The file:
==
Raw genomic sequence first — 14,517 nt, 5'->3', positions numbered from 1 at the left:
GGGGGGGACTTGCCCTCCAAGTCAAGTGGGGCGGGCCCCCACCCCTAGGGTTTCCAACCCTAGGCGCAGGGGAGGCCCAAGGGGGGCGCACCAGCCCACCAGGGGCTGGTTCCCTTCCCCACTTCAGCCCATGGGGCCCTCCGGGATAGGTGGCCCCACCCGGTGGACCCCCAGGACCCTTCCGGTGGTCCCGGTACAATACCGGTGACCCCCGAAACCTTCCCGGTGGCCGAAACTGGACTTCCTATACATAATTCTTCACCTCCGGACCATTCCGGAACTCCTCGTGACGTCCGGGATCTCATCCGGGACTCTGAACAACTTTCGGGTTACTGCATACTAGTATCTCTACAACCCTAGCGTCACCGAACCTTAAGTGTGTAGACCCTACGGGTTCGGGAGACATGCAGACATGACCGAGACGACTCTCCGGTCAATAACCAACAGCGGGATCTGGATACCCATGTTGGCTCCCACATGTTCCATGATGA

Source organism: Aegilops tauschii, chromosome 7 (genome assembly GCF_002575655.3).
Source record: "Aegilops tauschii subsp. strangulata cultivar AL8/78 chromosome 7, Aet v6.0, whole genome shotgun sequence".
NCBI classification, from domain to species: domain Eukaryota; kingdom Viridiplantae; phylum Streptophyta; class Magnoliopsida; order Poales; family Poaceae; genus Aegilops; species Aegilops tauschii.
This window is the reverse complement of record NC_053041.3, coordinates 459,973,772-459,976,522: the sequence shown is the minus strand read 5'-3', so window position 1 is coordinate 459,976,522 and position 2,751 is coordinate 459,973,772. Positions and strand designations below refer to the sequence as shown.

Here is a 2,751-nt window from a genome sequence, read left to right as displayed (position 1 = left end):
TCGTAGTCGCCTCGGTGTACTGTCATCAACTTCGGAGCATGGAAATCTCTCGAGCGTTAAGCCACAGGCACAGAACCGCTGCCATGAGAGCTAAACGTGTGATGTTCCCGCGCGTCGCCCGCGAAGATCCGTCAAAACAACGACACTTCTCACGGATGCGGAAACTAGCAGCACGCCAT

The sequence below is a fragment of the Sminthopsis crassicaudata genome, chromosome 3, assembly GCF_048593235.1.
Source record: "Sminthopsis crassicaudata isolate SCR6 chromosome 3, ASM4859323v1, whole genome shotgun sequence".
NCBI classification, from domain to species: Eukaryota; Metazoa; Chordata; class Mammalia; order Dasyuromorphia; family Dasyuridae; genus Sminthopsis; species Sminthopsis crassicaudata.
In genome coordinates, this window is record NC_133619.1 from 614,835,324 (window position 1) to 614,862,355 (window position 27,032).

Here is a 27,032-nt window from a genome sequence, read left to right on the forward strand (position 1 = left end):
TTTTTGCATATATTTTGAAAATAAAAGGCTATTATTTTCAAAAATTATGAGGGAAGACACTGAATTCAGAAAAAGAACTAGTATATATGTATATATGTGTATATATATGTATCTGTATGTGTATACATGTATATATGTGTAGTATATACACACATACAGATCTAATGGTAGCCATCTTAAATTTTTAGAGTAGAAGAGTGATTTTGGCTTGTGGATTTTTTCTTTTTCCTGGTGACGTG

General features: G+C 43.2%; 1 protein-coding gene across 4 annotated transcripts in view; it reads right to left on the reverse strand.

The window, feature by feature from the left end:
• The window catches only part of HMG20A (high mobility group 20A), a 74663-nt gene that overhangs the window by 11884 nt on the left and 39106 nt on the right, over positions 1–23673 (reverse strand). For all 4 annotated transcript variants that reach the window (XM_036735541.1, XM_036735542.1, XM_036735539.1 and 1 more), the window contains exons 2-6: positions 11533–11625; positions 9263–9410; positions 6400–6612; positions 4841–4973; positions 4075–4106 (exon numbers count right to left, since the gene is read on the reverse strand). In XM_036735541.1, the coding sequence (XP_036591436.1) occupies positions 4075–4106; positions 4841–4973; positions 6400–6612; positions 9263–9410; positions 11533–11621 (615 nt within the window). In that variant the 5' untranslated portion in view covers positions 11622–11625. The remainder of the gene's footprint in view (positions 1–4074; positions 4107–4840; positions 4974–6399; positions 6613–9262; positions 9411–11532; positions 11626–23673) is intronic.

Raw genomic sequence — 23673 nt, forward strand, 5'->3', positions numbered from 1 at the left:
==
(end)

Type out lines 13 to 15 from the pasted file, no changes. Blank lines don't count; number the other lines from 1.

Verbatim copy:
Here is a 27,032-nt window from a genome sequence, read left to right on the forward strand (position 1 = left end):
TTTTTGCATATATTTTGAAAATAAAAGGCTATTATTTTCAAAAATTATGAGGGAAGACACTGAATTCAGAAAAAGAACTAGTATATATGTATATATGTGTATATATATGTATCTGTATGTGTATACATGTATATATGTGTAGTATATACACACATACAGATCTAATGGTAGCCATCTTAAATTTTTAGAGTAGAAGAGTGATTTTGGCTTGTGGATTTTTTCTTTTTCCTGGTGACGTG

General features: G+C 43.2%; 1 protein-coding gene across 4 annotated transcripts in view; it reads right to left on the reverse strand.